THE WHEAT industry is the latest agricultural sector to be caught in the crossfire of the worsening trade relations between Australia and China.
China has announced it will increase scrutiny on Australian wheat and barley imports and accompanying documentation, which has led to speculation there could be issues with consignments not being accepted.
The Australian Department of Agriculture confirmed it had official confirmation from the General Administration of Customs of China (GACC), which handles Chinese grain imports, that it intended to increase inspection, testing and document verification of Australian wheat and barley imports.
The news is the latest in a number of imposts on the grains industry, including a huge 80 per cent tariff on barley as retaliation for alleged dumping and a ban on Western Australian business CBH from exporting to the Asian nation.
It is, however, the first time wheat imports in particular have been put under scrutiny.
The Australian industry is closely monitoring the situation and hoping it is not the start of more meaningful sanctions against wheat from Australia but at this stage it believes it will not alter sales to China.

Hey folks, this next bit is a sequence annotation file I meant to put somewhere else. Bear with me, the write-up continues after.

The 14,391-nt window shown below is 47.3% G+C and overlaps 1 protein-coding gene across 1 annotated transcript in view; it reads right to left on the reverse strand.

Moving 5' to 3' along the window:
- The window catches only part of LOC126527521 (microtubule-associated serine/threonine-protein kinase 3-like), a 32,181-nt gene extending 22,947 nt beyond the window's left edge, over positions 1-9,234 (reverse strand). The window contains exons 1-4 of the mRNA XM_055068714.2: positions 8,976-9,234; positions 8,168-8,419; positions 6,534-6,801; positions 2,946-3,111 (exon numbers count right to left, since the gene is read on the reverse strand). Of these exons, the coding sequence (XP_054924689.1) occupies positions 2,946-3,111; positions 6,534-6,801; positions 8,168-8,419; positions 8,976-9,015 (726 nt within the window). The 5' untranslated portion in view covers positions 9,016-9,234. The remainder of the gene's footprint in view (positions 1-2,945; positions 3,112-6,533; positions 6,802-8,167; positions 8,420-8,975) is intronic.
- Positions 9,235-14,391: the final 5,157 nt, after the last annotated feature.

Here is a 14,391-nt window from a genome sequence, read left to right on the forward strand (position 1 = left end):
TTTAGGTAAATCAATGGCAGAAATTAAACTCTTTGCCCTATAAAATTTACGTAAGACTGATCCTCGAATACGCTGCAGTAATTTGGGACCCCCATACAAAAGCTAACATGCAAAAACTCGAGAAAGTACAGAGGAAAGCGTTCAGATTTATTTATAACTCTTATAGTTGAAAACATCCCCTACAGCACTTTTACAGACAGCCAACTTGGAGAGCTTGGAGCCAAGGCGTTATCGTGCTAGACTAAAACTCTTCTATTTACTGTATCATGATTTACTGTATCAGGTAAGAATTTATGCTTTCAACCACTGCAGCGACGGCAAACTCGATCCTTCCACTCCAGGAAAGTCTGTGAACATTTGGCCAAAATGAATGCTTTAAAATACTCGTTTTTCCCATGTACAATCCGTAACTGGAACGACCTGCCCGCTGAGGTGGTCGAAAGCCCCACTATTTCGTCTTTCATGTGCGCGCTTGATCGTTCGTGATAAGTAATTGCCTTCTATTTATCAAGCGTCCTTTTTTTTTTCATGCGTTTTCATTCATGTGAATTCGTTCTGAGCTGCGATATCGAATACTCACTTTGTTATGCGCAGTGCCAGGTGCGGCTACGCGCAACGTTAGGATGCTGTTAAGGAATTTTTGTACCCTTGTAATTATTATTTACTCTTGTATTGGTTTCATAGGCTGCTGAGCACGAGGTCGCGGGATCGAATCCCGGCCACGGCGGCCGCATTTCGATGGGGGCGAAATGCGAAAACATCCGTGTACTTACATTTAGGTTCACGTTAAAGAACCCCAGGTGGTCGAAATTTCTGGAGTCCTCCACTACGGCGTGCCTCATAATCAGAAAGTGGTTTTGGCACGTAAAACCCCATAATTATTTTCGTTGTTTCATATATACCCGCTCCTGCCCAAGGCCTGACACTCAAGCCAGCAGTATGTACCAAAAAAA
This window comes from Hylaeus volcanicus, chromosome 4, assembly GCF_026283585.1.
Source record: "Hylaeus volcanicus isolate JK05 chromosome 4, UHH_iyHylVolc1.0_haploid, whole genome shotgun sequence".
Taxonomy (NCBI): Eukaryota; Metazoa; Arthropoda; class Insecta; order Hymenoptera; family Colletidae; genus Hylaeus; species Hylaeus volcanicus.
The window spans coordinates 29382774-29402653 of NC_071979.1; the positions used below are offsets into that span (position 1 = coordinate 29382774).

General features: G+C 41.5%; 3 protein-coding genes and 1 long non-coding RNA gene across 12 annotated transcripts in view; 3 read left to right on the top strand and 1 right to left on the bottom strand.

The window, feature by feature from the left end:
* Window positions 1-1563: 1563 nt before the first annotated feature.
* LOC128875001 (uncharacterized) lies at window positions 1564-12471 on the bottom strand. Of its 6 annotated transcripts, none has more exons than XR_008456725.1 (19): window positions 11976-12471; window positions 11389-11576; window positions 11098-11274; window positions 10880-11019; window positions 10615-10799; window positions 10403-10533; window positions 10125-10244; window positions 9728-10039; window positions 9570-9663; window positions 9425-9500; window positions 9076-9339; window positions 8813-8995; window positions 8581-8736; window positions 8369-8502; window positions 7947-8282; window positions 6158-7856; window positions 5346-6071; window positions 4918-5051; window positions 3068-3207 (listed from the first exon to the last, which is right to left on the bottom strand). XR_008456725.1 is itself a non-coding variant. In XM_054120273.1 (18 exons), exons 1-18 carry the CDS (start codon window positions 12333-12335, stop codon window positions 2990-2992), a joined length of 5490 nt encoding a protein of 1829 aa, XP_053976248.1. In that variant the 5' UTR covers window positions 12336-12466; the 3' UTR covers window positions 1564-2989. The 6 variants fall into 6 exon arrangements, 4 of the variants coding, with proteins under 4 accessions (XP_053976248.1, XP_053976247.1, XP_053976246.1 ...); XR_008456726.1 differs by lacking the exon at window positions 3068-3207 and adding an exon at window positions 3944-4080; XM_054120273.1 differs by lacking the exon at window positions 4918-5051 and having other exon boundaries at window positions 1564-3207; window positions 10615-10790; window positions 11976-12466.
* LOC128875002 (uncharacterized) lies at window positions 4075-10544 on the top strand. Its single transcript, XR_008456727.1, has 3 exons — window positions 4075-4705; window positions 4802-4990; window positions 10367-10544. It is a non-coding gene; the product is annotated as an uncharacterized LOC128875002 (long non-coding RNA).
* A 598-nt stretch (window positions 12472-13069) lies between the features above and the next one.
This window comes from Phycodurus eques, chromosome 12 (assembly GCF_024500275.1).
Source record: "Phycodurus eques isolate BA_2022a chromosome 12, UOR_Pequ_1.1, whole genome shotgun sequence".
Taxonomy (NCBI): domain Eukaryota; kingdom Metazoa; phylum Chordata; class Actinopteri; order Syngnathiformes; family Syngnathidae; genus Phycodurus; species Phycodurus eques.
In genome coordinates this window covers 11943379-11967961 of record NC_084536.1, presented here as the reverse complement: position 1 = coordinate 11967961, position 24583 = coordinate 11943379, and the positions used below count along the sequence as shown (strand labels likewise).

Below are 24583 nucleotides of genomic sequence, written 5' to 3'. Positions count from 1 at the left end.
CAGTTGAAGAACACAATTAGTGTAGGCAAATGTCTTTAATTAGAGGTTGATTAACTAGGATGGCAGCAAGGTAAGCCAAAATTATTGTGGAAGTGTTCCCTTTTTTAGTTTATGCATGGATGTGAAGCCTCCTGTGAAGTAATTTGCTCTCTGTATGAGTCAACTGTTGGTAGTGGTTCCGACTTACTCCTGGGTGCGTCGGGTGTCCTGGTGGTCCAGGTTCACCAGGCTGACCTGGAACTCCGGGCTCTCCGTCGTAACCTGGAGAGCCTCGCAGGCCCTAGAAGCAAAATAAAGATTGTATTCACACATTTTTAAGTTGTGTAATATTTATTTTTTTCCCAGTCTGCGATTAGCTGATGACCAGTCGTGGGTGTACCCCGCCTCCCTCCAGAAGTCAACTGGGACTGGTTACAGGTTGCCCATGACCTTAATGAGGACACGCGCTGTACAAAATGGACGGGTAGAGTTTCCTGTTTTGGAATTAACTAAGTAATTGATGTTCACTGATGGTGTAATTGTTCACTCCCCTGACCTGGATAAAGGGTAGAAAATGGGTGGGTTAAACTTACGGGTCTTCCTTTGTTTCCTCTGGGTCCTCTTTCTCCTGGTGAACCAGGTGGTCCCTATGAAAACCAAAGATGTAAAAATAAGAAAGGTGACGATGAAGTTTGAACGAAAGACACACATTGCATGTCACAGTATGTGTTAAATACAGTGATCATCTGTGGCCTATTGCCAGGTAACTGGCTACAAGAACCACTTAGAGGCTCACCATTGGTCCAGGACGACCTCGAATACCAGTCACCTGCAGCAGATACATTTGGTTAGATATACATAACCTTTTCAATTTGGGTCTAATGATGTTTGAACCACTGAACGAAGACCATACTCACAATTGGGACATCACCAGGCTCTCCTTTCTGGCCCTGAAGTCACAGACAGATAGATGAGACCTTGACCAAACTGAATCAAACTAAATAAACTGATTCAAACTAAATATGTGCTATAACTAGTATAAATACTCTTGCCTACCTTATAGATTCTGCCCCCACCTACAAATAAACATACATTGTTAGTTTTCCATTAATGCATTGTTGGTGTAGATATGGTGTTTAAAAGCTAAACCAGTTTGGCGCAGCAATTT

"I'm confident we can meet the quality standards within existing tolerances and maximum residue limits (MRLs)," said Grain Producers Australia (GPA) chairman Andrew Weidemann.
However, he said longer term he would like to see the countries working together on receival protocols to come up with a system that worked better for both parties.
"With the current tensions this is probably off the cards for a while which is a shame but that is what we should aim for."
The dynamic in Sino-Australian wheat trade is different for that in barley, with Australia far less reliant on China as a buyer in wheat compared to barley and China more reliant on Australian supplies.
Andrew Whitelaw, commodity analyst with Thomas Elder Markets, said that China as a customer only accounted for 6 per cent of sales on average since 2008, a figure that dropped as low as 1pc during the 2018 drought but rising to 15pc last year.
He said on the flip side, Australia was responsible for 39pc of Chinese wheat imports since 2008.
However, he noted this percentage was likely to drop this year as China looks to import up to 7 million tonnes of wheat for 2020-1, one of its largest purchases in recent years.
Within this, trade requirements may see a larger amount of US wheat hit Chinese shores as China looks to satisfy its end of the trade deal with its fellow global superpower.
Mr Whitelaw said the announcement did create extra risk for Australian wheat exporters looking at China.
"If an inspector wants to find an issue with a cargo, it is effortless to do so," he said.
However, he said the extra risk was nothing like the situation in barley where Australia was virtually locked out of the market due to the tariffs.
The Australian Department of Agriculture said it would continue to hold regular teleconferences with major grain exporters and industry to keep them abreast of the latest market access issues.
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